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Certified Flight Instructor, Commercial Pilot, Training

External Load Training Part 2

November 23rd, 2014

Total Hours: 104.1

I apologize if this week’s post reiterates too much of last week’s material. But that’s the way I wrote it and I don’t have the time to go for something different now! After last weekend’s intro to long line training I continued to practice my skills throughout the week. We had sessions every day of the week through Thursday. It meant early mornings and lots of standing around in the sunshine. But it also meant a few hours in the R44 and a glimpse into what I hope will be my future.

DSC00816External load, or long line, work is a mainstay of helicopter operations. Utility work in particular involves a lot of external loads. In Antarctica the long line work is as simple as moving packages of cargo from one camp to another. The pieces are too big and cumbersome to load inside the helicopters and it is much more efficient to simply sling them from one location to another. Other types of external load work include building towers, pulling high-tension electrical cables, water buckets for fire-fighting, and even human external loads.

In the beginning of our training we learned about the different classes of external loads and the FARs (Federal Aviation Regulations) that govern companies who want to do this type of work. I’m sure that any company hiring a new pilot for external load work will have copious amounts of their own training, but the more knowledge we have going in the better prepared we’ll be. I found it interesting learning the guidelines that govern the work and it helped me to envision a future where I will be working within them.

As for the training itself, it was about the way I expected. As I wrote last week we started by simply lifting an old truck tire in the air and trying to hover with it. I can’t say I was too surprised by how hard it was. In fact I was more surprised at how well I did initially! But that didn’t last. The second day felt a lot harder and I felt the first tinges of frustration. On Monday our group got bigger and we didn’t have a lot of time so I didn’t do any flying. This added a little to my frustration, but I tried to make the most of it by working on the ground.

The groundwork is part of our training for two reasons. First, we learn about what it takes to be on that end of a long line, and second it gives the pilot a chance to move loads from one place to another or even switch loads. In the practice area where we did the training we designated a few different stations and as we got better the challenge was to move the tire from one spot to another. We made targets on the ground, some of them not much bigger than the tire itself. It was hard and it gave me new appreciation for all the pilots I’ve watched doing long line operations. They seem so smooth, but I suppose that comes with time.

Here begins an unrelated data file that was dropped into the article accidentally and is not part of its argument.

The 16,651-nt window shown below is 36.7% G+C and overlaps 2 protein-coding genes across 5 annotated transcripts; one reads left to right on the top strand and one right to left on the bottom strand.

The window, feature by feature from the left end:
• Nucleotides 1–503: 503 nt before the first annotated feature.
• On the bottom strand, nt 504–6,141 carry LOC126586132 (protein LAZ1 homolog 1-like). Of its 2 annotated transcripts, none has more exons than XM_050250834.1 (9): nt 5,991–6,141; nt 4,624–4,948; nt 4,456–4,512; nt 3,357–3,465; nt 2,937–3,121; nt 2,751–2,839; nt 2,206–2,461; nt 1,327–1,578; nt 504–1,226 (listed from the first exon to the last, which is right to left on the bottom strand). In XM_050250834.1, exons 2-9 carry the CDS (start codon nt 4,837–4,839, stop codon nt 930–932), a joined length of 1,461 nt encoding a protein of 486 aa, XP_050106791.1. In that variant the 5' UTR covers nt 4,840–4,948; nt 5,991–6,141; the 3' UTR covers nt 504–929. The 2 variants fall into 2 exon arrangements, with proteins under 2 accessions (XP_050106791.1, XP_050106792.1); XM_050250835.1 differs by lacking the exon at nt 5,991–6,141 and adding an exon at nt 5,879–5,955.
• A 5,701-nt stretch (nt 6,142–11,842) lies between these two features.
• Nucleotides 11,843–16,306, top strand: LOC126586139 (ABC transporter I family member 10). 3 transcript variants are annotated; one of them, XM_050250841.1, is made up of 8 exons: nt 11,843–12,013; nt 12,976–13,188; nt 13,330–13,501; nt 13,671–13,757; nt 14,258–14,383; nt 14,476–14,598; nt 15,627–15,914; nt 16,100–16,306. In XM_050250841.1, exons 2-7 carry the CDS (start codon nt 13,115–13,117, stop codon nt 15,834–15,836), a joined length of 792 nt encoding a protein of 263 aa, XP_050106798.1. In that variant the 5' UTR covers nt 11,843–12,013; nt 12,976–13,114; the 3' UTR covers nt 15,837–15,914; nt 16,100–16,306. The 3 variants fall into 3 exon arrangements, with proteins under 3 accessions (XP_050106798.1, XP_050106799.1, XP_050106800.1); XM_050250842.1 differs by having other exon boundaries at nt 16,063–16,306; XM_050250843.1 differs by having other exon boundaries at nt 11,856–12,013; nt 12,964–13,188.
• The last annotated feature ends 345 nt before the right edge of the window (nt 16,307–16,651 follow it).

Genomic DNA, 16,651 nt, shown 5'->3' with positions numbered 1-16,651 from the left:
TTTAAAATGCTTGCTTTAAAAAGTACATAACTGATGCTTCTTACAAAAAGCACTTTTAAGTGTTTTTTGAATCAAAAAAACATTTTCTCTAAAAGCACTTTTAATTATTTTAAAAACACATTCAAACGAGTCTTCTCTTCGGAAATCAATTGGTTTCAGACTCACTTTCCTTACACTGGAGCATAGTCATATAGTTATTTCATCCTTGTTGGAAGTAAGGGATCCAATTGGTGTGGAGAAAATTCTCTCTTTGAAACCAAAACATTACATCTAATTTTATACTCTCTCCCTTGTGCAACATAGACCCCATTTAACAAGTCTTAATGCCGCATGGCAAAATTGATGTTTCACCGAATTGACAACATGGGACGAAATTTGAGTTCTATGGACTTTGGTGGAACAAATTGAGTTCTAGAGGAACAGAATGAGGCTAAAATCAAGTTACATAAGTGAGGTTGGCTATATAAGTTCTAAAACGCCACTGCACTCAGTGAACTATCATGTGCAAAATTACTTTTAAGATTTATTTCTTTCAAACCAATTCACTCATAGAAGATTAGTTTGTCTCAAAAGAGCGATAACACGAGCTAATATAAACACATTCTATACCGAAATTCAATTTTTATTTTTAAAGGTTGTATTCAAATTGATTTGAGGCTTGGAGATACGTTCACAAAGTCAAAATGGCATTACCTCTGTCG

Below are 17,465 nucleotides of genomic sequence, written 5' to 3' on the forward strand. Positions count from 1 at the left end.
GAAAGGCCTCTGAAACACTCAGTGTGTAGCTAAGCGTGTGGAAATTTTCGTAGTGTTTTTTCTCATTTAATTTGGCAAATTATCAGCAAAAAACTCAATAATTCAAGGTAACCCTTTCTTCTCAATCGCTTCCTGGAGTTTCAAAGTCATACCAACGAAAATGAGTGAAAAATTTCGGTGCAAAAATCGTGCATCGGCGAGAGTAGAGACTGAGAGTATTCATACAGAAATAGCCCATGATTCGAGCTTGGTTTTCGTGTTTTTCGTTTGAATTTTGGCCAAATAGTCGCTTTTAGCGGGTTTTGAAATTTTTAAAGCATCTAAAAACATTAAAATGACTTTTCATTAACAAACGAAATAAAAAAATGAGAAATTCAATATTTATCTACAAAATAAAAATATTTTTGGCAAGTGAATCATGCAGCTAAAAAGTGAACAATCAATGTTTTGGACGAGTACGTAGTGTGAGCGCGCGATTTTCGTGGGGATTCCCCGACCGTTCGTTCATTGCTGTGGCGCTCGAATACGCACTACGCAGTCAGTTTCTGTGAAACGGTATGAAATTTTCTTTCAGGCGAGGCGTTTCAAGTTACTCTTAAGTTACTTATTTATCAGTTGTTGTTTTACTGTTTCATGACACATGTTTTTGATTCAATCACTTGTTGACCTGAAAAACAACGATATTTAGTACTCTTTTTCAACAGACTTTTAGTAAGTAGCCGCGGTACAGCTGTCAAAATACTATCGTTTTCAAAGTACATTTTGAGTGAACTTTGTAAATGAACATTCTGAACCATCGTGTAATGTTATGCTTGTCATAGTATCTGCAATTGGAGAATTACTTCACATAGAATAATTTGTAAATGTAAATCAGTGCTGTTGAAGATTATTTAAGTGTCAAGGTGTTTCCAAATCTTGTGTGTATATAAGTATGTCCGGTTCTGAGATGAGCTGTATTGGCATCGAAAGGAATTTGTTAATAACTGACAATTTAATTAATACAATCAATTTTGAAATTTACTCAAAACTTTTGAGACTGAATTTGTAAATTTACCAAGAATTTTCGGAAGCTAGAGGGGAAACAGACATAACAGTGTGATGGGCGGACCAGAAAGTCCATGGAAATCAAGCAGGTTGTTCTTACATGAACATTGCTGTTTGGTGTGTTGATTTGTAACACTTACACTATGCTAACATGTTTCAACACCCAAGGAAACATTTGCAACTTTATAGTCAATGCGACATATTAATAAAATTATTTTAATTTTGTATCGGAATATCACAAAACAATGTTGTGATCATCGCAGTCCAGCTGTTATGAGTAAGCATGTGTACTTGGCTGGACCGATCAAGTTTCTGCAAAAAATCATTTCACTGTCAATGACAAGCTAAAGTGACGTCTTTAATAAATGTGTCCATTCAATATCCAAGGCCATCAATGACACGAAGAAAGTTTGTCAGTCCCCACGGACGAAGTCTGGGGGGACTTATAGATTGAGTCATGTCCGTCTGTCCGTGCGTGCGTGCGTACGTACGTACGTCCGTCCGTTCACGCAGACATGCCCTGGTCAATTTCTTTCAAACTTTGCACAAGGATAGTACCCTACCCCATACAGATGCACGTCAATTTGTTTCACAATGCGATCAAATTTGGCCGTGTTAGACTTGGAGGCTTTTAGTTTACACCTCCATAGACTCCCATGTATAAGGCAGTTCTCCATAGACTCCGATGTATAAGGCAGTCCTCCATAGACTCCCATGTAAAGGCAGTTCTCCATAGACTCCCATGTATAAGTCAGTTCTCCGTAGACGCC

As I progressed throughout the week I noticed a lot of improvement in my classmates and myself. I think the biggest lesson I learned was to incorporate a scan into the work. Just like all other types of flying things get hard when we fixate too much on one point. For the long line work we hang partially out the door while we fly, not the most comfortable position, but it allows a view of the load. The trick seemed to be moving the focal point from the load, to the skid, to the ground crew, and occasionally inside to the instruments. The biggest mistake I made was looking at the load for too long. Even an extra second of focus on the load, especially when it is swinging, is enough to upset the hover.

Another thing I learned about was translating tendency. I had already studied it and was very familiar with the theory, but this was the first time I really experienced it. Translating tendency is the way the helicopter drifts in the direction of tail rotor thrust. Because the R44 is a slightly bigger machine it needs a more powerful tail rotor and that means more translating tendency. In addition when we are hovering at 150’ we are using a lot of power. A lot of power means a lot of anti-torque from the tail rotor. All this adds up to a lot of drift! I could actually feel the helicopter move to the right each time I pulled in more power. I always find it especially rewarding when I can experience first hand the principles I have learned about.

By the final day of flying I was feeling very good about my new skills. They are fledgling skills, don’t get me wrong, but I now have a solid idea of what long lining is all about and it has affirmed my desire to pursue this type of work in the industry. There will be more chances for external load work in the coming months and I look forward to building at least a few more hours. My goal is to get in the neighborhood of ten hours total and with a little luck one day I’ll be teaching some of the classes myself. I know there will be many differences when it comes to working external loads out in the “real” world, but I believe this training will prove to be a valuable experience.


About Orin Bakal-Molnar

Besides aviation my biggest passion is climbing. I love spending my free time on the side of something big! But I'm almost as happy doing anything outside in the wild. Travel, photography, and fly-fishing are a few of my other pursuits. And of course there's nothing like meeting new people and sharing good conversation.


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